More than just imagination, regional drone conflict appears imminent according to Philip Giraldi:

The Israeli government has signed a secret agreement with the government of Azerbaijan to lease two former Soviet military airfields located close to the Iranian border. One of the facilities is being used as an intelligence collection site, with advanced Sigint capabilities and preparations underway for drone operations.

If all these factors fail to give the strategic thinker pause, the number of potential ways in which local misbehavior could pull in the Russians should. After getting a blank international check to demolish Grozniy and cold-clocking Georgia, Russia under the new Putin seems unlikely to tolerate trouble-making on its border. The Heralding the Rise of Russia Blog makes the point clearly:

Moscow has been forced into an alliance of sorts with Tehran due to very distinct geostrategic considerations. Moscow fears that if Tehran falls to its enemies, Russian’s already vulnerable position in the Caucasus and Central Asia may become untenable. Moscow fully realizes that the West’s main long-term agenda in the region is to exploit the region’s remaining energy reserves; to stop emerging nations from growing too powerful; and to contain the Russian Federation and China, the two most powerful nations on the Eurasian supercontinent. 

The full argument is well worth reading. While Turkey may be more of an independent, swing actor than portrayed in Heralding, the point that Moscow’s perspective may fail to consider that remains important. Arming Azerbaijan, which certainly has one eye on Armenia, will not go unnoticed in Moscow, nor will the spreading of the Israeli-Iranian conflict into Azerbaijan. And given the current charged political climate in the U.S., any paw swipes by the Bear reminiscent of its behavior in Grozniy or Georgia will surely ruffle the Eagle’s feathers. 


From the perspective of U.S. national security, the warning implicit in this convoluted and multi-layered regional competition should be clear: its complexity almost beyond any regime’s capacity to manage, the potential both for a war of choice and a war by accident constitutes a significant threat. Several specific concerns relate to U.S. national security. 1) By giving its Israeli proxy such a long leash, Washington may get itself bit on the leg.  As Israeli policy becomes more provocative, the likelihood of reactions that harm the U.S. (e.g., alienation of Turkey) will increase. 2) Washington’s particular combination of a very active but not very effective policy from Somalia to Afghanistan is leading to a power vacuum combined with chaos in the region. This vacuum will suck in Russia, which might not be a problem except that it will, under these conditions, re-enter the Mideast as an opponent of the U.S., a result likely to make Washington’s dilemma even worse. 3) Washington may come to regret establishing the precedent that powerful countries have the right to violate the borders of weaker countries with drones. Drones are rapidly proliferating and their rising use by shortsighted politicians happy to have an unmanned weapon suggests that their potential for exacerbating tensions is being overlooked. In the kind of complex situation developing in the region around Iran, drones may prove to be just the spark needed to light exactly the conflagration that Americans–desperate for time to put their own house in order–do not need.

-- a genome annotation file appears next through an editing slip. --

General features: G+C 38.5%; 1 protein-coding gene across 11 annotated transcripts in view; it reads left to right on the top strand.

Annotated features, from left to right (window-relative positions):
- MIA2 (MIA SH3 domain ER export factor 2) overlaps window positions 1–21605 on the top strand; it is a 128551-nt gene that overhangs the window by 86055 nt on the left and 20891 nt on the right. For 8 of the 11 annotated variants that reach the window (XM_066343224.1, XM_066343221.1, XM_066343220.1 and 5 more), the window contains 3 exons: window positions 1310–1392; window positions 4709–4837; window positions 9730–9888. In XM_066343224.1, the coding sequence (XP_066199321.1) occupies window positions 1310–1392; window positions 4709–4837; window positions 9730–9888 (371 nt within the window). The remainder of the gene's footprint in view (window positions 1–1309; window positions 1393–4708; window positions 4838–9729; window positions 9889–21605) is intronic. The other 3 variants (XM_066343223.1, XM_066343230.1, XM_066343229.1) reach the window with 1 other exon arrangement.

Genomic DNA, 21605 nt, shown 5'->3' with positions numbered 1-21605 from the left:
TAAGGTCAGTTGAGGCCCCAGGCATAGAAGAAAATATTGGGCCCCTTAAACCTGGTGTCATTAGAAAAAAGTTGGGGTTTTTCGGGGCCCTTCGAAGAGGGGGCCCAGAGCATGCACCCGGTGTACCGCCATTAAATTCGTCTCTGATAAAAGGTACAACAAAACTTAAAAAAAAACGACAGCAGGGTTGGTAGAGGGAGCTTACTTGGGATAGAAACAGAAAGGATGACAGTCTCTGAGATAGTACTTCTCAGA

Erdogan Off to a Slow Start in Cairo

Erdogan, who just kicked the Israeli ambassador out, arrived in Egypt, where the people just kicked out the Israeli ambassador, who reportedly fled dressed as a Muslim. Despite this perfect welcome, Erdogan fell short with a speech to the Arab League lacking creativity and a sour dose of old-style thinking from his guys back in Ankara. This is not the performance he needs if he is to become the leader of a new Mideast.
Erdogans address to the Arab League, judging from media reports, consisted of relatively moderate rhetoric empty of substance, if anything undercutting his stance as self-promoted leader of a new Mideast. Erdogan will need diplomatic creativity rather than warm air to make an impression on famously turbulent but directionless Mideast affairs. In particular, his failure to applaud Cairos demand that Israel stop violating Lebanons border seems to have been a real missed opportunity to establish common ground with an Egyptian military clearly digging its heels in.

____________________________
Behind the Rhetoric
If Erdogan omitted substance from his rhetoric in Cairo, elsewhere he was taking real action. Turkey is sending three frigates into the Eastern Mediterranean to put some constraints on Israel’s ability to write its own rules in Mediterranean international waters. The Turkish frigates will reportedly sail with orders to disable the weapons systems of any Israeli vessels encountered in international waters. It is hard to believe that Ankara would relinquish control to such a dangerous degree, but true or not, the report sends a message.  [Today’s Zaman 9/12/11.]